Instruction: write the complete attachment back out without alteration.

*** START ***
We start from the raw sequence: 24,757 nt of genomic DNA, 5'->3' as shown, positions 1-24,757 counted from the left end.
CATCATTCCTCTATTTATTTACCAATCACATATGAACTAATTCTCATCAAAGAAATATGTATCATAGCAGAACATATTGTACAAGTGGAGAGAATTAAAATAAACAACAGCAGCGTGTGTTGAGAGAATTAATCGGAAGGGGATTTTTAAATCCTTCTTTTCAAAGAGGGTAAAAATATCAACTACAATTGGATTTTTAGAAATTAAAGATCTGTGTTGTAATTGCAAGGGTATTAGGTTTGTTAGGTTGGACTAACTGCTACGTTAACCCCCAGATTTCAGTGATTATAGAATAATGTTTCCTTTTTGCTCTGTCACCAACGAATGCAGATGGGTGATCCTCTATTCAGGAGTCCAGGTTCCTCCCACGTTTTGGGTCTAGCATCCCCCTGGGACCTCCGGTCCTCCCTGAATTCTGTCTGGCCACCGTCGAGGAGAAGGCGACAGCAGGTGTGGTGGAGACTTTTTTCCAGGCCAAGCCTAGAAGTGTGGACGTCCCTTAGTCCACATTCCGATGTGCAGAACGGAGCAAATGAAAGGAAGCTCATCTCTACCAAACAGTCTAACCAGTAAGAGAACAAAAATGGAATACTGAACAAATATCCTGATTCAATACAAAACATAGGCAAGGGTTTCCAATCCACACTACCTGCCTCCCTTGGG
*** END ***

We start from the raw sequence: 24,757 nt of genomic DNA, 5'->3' as shown, positions 1-24,757 counted from the left end.
CATCATTCCTCTATTTATTTACCAATCACATATGAACTAATTCTCATCAAAGAAATATGTATCATAGCAGAACATATTGTACAAGTGGAGAGAATTAAAATAAACAACAGCAGCGTGTGTTGAGAGAATTAATCGGAAGGGGATTTTTAAATCCTTCTTTTCAAAGAGGGTAAAAATATCAACTACAATTGGATTTTTAGAAATTAAAGATCTGTGTTGTAATTGCAAGGGTATTAGGTTTGTTAGGTTGGACTAACTGCTACGTTAACCCCCAGATTTCAGTGATTATAGAATAATGTTTCCTTTTTGCTCTGTCACCAACGAATGCAGATGGGTGATCCTCTATTCAGGAGTCCAGGTTCCTCCCACGTTTTGGGTCTAGCATCCCCCTGGGACCTCCGGTCCTCCCTGAATTCTGTCTGGCCACCGTCGAGGAGAAGGCGACAGCAGGTGTGGTGGAGACTTTTTTCCAGGCCAAGCCTAGAAGTGTGGACGTCCCTTAGTCCACATTCCGATGTGCAGAACGGAGCAAATGAAAGGAAGCTCATCTCTACCAAACAGTCTAACCAGTAAGAGAACAAAAATGGAATACTGAACAAATATCCTGATTCAATACAAAACATAGGCAAGGGTTTCCAATCCACACTACCTGCCTCCCTTGGG